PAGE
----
How to Recognise Creative Thinking Abilities within School Students?



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2. Fully Functioning Persons:

Schools are anxious that the children they educate grow into fully functioning persons. This has long been an avowed and widely approved purpose of education. We say that education in a democracy should help individuals fully develop their talents.

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Recently there have been pressures to limit this to intellectual talents. There has been much talk about limiting the school’s concern to the full development of the intellect only.

Even with this limited definition of the goals of education, the abilities involved in creative thinking cannot be ignored. There has been increasing recognition of the fact that traditional measures of intelligence attempt to assess only a few of man’s thinking abilities.

In his early work Binet (1909) recognised clearly this deficiency. It has taken the sustained work of Guilford (1959a) and his associates to communicate effectively the complexity of man’s mental operations.

Certainly we cannot say that one is fully functioning mentally, if the abilities involved in creative thinking remain undeveloped or are paralysed. There are the abilities involved in becoming aware of problems, thinking up possible solutions, and testing them.

3. Educational Achievement:

Almost no one disputes the legitimacy of the school’s concern about educational achievement. Teachers and guidance workers are asked to help under-achievers to make better use of their intellectual resources and to help over-achievers become better ’rounded’ personalities. But, how do you tell who is, an under-or over-achiever?

In my opinion, recent findings concerning the role of the creative thinking abilities in educational achievement call for a revision of these long-used concepts.

We are finding (Getzels and Jackson, 1958; Torrance, 1960c) that the creative thinking abilities contribute importantly to the acquisition of information and various educational skills.

Of course, we have long known that it is natural for man to learn creatively, but we have always thought that it was more economical to teach by authority.

Recent experiments (Moore, 1961; Ornstein, 1961) have shown that apparently many things can be learned creatively more economically than they can by authority, and that some people strongly prefer to learn creatively.

Traditional tests of intelligence are heavily loaded with tasks requiring cognition, memory, and convergent thinking. Such tests have worked rather well in predicting school achievement. When children are taught by authority these are the abilities required.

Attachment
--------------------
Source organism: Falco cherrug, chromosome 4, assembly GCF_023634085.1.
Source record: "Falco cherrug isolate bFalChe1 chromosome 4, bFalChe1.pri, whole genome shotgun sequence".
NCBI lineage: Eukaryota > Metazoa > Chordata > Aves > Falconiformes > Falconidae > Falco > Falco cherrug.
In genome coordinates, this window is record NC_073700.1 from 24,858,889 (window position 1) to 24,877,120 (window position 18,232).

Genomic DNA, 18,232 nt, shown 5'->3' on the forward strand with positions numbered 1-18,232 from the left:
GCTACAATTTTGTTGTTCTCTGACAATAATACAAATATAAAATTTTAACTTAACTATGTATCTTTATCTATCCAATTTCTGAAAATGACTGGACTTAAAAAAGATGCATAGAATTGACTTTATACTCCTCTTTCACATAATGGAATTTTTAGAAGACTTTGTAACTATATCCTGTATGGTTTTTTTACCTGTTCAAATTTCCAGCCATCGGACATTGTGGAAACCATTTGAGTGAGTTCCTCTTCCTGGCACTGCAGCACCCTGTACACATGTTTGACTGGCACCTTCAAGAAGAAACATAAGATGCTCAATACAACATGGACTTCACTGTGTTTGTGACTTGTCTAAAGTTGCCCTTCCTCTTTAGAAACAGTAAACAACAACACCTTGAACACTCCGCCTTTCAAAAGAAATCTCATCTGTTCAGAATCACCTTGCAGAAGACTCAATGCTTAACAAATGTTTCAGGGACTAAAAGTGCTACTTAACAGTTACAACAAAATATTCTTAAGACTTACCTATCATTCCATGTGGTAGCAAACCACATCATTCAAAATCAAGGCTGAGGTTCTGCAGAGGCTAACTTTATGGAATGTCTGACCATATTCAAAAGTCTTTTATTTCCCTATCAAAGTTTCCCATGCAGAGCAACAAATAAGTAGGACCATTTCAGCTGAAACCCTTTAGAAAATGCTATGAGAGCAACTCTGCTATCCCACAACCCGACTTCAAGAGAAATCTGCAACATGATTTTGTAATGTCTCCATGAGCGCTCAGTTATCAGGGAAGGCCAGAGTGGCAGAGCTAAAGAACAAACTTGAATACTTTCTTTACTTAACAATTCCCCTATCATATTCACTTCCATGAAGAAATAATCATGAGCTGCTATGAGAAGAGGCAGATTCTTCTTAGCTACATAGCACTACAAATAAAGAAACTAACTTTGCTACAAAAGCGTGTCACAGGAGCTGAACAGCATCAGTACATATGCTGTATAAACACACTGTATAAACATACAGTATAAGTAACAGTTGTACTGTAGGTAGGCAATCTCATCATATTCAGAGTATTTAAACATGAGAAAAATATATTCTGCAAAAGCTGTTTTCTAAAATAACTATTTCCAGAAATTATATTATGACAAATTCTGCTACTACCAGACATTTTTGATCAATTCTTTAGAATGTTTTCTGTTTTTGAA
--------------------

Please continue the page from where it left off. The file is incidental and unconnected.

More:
Recent and ongoing studies, however, show that even traditional subject matter and educational skills can be taught in such a way that the creative thinking abilities are important for their acquisition.

It is of special interest that the children with high IQ’s were rated by their teachers as more desirable, better known or understood, more ambitious, and more hardworking or studious.

In other words, the highly creative child appears to learn as much as the highly intelligent one, at least in some schools, without appearing to work as hard.

Our guess is that these highly creative children are learning and thinking when they appear to be “playing around.”

Their tendency is to learn creatively more effectively than by authority. They may engage in manipulative and/or exploratory activities, many of which are discouraged or even forbidden. They enjoy learning and thinking, and this looks like play rather than work.

4. Vocational Success:

Guidance workers (school personnel doing guidance functions) have traditionally been interested in the vocational success of their clients.

Indeed, the guidance movement got much of its impetus from this concern. Of course, it has long been recognized that creativity is a distinguishing characteristic of outstanding individuals in almost every field.

It has been generally conceded that the possession of high intelligence, special talent, and technical skills is not enough for outstanding success. It has also been recognised that creativity is important in scientific discovery, invention, and the arts.

5. Social Importance:

Finally, educators are legitimately concerned that their students make useful contributions to our society.

Such a concern runs deep in the code of ethics of the profession. It takes little imagination to recognise that the future of our civilization—our very survival— depends upon the quality of the creative imagination of our next generation.

Democracies collapse only when they fail to use intelligent, imaginative methods for solving their problems. Greece failed to heed such a warning by Socrates and gradually collapsed.

What is called for is a far cry from the model of the quiz- programme champion of a few years ago. Instead of trying to cram a lot of facts into the minds of children and make them scientific encyclopedias, we must ask what kind of children they are becoming.

What kind of thinking do they do? How resourceful are they? Are they becoming more responsible? Are they learning to give thoughtful explanations of the things they do and see? Do they believe their own ideas to be of value? Can they share ideas and opinions with others? Do they relate similar experiences together in order to draw conclusions? Do they do some thinking for themselves?

We also need more than well-rounded individuals. We ordinarily respect these well-rounded individuals, broad scholars, and men of many talents.

Dael Wolfle (1960) has made a case for those who develop some of their talents so highly that they cannot be well-rounded.

He argues that it is advantageous to a society to see the greatest achievable diversity of talent among those who constitute the society.

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